There is a stink drifting through this election year. It isn’t the Florida recount or the Supreme Court decision. No, it’s 9/11 that we keep coming back to. It wasn’t the end of innocence, or a turning point in our history, or a cosmic occurrence, it was an event, a lapse of security. And patriotism shouldn’t prevent people from asking hard questions of the man who was purportedly in charge of national security at the time.
Whenever I think of those New Yorkers hurrying along Park Place or getting off the No.1 Broadway local, hustling toward their office on the 90th floor, the morning paper under their arms, I think of that non-reader George W. Bush and how he hopes to exploit those people with a little economic uptick, maybe the capture of Osama, cruise to victory in November and proceed to get some serious nation-changing done in his second term.
This year, as in the past, Republicans will portray us Democrats as embittered academics, desiccated Unitarians, whacked-out hippies and communards, people who talk to telephone poles, the party of the Deadheads. They will wave enormous flags and wow over and over the footage of firemen in the wreckage of the World Trade Center and bodies being carried out and they will lie about their economic policies with astonishing enthusiasm.
The Union is what needs defending this year. Government of Enron and by Halliburton and for the Southern Baptists is not the same as what Lincoln spoke of. This gang of Pithecanthropus Republicanii has humbugged us to death on terrorism and tax cuts for the comfy and school prayer and flag burning and claimed the right to know what books we read and to dump their sewage upstream from the town and clear-cut the forests and gut the IRS and mark up the constitution on behalf of intolerance and promote the corporate takeover of the public airwaves and to hell with anybody who opposes them.
This is a great country, and it wasn’t made so by angry people. We have a sacred duty to bequeath it to our grandchildren in better shape than however we found it. We have a long way to go and we’re not getting any younger.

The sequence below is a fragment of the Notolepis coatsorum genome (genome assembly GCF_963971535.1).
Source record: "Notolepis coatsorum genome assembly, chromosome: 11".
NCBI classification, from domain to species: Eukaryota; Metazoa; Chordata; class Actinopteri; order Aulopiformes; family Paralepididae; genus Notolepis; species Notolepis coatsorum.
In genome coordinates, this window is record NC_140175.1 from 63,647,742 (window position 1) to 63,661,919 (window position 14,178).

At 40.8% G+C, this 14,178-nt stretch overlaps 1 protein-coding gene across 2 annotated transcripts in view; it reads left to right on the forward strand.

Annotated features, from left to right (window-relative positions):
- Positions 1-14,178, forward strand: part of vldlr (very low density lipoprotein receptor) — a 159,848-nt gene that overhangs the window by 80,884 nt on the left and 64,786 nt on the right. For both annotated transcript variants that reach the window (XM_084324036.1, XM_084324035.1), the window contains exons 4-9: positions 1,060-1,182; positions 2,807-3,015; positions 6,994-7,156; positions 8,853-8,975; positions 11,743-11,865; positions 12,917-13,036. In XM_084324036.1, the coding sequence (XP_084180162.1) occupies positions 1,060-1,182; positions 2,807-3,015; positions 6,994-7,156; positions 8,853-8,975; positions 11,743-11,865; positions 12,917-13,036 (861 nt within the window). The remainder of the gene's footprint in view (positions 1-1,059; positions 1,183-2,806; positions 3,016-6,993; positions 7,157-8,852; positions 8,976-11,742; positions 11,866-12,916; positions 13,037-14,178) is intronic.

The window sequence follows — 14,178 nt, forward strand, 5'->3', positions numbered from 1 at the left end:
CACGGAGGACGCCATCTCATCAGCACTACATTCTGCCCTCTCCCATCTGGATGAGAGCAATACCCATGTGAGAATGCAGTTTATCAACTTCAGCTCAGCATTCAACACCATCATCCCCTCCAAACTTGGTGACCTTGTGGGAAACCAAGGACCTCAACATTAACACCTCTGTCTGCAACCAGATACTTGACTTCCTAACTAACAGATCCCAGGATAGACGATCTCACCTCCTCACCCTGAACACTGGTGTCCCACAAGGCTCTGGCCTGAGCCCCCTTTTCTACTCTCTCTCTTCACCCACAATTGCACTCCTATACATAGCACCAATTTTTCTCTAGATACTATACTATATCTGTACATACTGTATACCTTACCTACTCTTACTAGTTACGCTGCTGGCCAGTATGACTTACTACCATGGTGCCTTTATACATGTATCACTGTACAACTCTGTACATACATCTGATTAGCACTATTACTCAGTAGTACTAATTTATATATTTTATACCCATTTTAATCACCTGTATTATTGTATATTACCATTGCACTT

Dante said that the hottest place in Hell is reserved for those who in time of crisis remain neutral, so I have spoken my piece, and thank you, dear reader. It’s a beautiful world, rain or shine, and there is more to life than winning.
September 18, 2004
September Becoming Another Bloody Month in Iraq
The death toll for Coalition (in other words, mostly US) troops is presently at more than three per day, and a total of 52 Americans have died in fighting in Iraq so far this month.
These totals continue the upward trend in violence since a summer of low of 42 US deaths in June. I want to share this line from the Iraq Coalition Casualties page to demonstrate how lopsided the numbers are, despite Administration claims that there is a strong a helpful of coalition of nations who are making as many sacrifices as we are. This is the campaign total line:
US UK OTHER TOTAL AVG # DAYS
Total 1030 66 69 1165 2.12 549
AVG is average number of deaths per day since the war began in March 2003, 549 days ago. Highest average month was, of course, March '03, when more than seven soldiers were killed per day during the invasion. Another spike occured in April of this year, when nearly five soldiers were killed per day.
This chart does not factor in the deaths of Iraqi security forces in the "other" column, which is becoming a gross oversight. They've battled alongside Coalition (US) troops in Najaf and Fallujah, to name two particularly bloody places, and it may be time that a column is added for Iraq's own troops as they fight killers in their own country.